Can Mango Trees Be Grown Indoors?

If you’re looking for a new houseplant that’s easy to care for, edible, and exotically unusual, consider a mango tree. Didn’t know that mango trees could be grown indoors? With the right know-how, cultivating a mango tree indoors is very possible – here’s how to get started.


Start with a Young Sapling

Being kept indoors isn’t natural for a mango tree, so, ideally, you want to start with a tree that’s relatively young, as opposed to a more mature specimen. A younger tree will be more adaptable and will soon grow accustomed to its indoor home. Yes, this means that you’ll have to wait a little longer before you feast on your first harvest, but it’ll also give you a healthier tree that’s capable of surviving long enough to be harvested.


Choose a Large But Lightweight Pot

We’ll be honest – if you only have room for a small, 12cm pot on your windowsill, then a mango tree isn’t going to be the right choice. 50cm in both depth and width is a minimum – the larger the pot, the happier your mango tree is going to be.

If you plan on growing your mango tree purely as an ornamental plant, then, by all means, go for a heavy decorative pot. However, if you’d like to get your tree to the stage where it produces fruit, then you’ll most likely need to move your mango tree around with the seasons (more on this later). In order to do this, you’ll need a lightweight but sturdy pot. We would recommend going with a large GRC pot for the ultimate in both style and ease.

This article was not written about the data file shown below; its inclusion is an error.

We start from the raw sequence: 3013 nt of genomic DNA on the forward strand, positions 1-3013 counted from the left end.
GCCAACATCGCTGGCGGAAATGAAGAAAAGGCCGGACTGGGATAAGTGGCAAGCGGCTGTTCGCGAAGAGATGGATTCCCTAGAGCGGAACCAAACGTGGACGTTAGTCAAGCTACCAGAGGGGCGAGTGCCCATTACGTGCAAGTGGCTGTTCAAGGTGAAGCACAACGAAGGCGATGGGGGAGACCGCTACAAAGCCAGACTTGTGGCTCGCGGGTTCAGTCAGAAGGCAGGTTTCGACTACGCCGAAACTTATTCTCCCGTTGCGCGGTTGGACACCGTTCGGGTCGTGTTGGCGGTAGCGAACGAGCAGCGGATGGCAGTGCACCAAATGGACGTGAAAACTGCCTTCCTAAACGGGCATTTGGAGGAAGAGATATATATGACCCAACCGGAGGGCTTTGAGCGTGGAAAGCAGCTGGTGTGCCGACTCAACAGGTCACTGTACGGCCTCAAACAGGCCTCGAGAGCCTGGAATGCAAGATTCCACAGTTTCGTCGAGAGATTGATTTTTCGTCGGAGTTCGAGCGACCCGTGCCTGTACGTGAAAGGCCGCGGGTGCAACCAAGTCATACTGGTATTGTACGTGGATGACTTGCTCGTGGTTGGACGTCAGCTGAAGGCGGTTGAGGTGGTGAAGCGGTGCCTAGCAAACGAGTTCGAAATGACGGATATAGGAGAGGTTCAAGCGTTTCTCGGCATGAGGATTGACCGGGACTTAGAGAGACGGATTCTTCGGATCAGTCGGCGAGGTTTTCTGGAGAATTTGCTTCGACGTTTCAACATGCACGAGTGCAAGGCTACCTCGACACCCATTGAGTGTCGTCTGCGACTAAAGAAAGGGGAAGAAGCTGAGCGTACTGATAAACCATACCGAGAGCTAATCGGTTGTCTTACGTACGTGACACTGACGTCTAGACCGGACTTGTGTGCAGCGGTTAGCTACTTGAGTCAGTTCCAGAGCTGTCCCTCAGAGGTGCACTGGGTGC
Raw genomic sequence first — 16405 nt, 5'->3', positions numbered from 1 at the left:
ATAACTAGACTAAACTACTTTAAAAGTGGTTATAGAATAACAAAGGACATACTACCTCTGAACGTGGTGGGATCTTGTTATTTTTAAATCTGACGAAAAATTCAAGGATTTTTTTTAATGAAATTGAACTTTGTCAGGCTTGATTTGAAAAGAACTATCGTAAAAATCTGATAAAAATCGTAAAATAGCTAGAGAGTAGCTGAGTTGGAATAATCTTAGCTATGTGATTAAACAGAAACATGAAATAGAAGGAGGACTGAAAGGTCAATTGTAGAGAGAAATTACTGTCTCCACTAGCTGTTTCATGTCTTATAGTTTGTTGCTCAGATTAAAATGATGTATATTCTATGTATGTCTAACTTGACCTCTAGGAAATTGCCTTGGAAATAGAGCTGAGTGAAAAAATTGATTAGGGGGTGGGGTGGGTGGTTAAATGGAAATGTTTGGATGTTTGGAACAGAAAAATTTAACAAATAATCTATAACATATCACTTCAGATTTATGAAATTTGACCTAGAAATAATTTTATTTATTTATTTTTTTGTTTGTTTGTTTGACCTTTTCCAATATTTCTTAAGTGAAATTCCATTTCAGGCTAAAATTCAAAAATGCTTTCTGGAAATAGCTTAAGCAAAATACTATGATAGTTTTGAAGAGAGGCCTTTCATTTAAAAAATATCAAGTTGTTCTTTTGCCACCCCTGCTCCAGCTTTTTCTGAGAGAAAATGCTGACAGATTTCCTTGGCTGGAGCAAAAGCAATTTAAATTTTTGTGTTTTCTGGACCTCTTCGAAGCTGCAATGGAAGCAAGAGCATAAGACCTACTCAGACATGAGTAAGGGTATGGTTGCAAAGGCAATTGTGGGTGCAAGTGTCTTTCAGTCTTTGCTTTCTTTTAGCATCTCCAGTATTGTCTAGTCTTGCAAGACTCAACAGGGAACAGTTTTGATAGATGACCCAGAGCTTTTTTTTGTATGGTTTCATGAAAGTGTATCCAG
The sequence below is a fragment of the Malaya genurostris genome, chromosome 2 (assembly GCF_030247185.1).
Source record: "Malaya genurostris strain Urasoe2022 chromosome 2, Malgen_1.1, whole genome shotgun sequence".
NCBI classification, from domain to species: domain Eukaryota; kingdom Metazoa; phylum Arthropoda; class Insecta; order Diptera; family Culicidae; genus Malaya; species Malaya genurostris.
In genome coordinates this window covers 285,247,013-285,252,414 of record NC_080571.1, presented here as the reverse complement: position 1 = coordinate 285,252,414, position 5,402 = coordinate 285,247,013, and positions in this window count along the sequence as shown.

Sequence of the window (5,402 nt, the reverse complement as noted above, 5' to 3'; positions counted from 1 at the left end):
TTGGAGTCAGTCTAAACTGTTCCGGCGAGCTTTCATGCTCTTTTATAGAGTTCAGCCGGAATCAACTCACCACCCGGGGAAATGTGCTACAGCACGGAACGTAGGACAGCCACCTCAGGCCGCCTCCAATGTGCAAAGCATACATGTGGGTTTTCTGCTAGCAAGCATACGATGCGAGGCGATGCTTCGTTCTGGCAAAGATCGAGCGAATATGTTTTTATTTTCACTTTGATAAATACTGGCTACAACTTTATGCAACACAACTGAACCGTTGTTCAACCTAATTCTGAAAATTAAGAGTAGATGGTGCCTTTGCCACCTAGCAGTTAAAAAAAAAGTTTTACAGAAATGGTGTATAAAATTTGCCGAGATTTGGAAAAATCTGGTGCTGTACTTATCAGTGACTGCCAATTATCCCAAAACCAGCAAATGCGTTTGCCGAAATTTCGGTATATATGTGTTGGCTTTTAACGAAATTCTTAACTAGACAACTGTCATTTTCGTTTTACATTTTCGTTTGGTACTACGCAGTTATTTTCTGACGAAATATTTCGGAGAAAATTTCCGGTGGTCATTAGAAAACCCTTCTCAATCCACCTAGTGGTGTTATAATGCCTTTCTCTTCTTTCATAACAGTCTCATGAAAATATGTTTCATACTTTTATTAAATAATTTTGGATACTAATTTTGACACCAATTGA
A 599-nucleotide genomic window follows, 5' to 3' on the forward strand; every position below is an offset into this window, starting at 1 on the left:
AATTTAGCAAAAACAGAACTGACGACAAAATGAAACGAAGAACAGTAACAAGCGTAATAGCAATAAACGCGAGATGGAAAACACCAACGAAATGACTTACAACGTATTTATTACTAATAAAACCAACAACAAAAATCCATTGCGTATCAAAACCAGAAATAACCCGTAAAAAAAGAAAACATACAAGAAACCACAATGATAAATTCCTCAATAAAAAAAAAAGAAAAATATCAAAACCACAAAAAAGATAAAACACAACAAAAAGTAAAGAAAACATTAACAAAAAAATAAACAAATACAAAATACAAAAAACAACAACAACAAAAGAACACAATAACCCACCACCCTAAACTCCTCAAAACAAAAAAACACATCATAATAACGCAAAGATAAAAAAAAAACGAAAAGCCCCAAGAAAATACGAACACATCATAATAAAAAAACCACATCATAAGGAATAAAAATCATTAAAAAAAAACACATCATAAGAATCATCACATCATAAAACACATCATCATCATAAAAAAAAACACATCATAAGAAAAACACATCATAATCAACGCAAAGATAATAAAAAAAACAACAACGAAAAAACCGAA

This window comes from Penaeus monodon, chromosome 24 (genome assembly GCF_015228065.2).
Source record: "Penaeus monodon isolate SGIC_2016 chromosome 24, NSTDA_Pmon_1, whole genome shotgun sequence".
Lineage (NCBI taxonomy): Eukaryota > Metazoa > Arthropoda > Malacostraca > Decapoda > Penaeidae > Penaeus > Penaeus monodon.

Caring for an Indoor Mango Tree

Let’s start with light. Mango trees need a lot of it – around 8-10 hours a day. This means that you’ll need to sit your tree in the sunniest spot of your house. If you’d like your tree to produce fruit, then chances are that you won’t be able to meet its light requirements indoors. One way to get around this is by moving your mango tree outdoors during the warmer months, and then bringing it back inside when temperatures drop. Alternatively, move it outside each day during the spring and summer, and then bring it back in at night.

It’s important to ensure that you keep your mango tree well watered too. Indoor trees will dry out so much faster than those grown outside.


Pruning an Indoor Mango Tree

Mango trees have the potential to soar up to 20m in height. Chances are, you’re not going to have room for this in your house. This is where pruning comes in.

Outdoors, a mango tree needs very little pruning. However, inside, pruning will allow you to keep your tree’s size under control while maintaining an attractive shape. Prune your indoor mango tree once every year or two, waiting until your tree has finished flowering and fruiting for the year before you do so.



Mango trees that are grown indoors for ornamental purposes need very little care. However, if you’d like to enjoy your very own mango harvest, a little extra attention will be needed. Try to replicate its natural, outdoor conditions as much as possible and, with some luck, you could soon potentially be harvesting fresh mangos from the comfort of your sofa!


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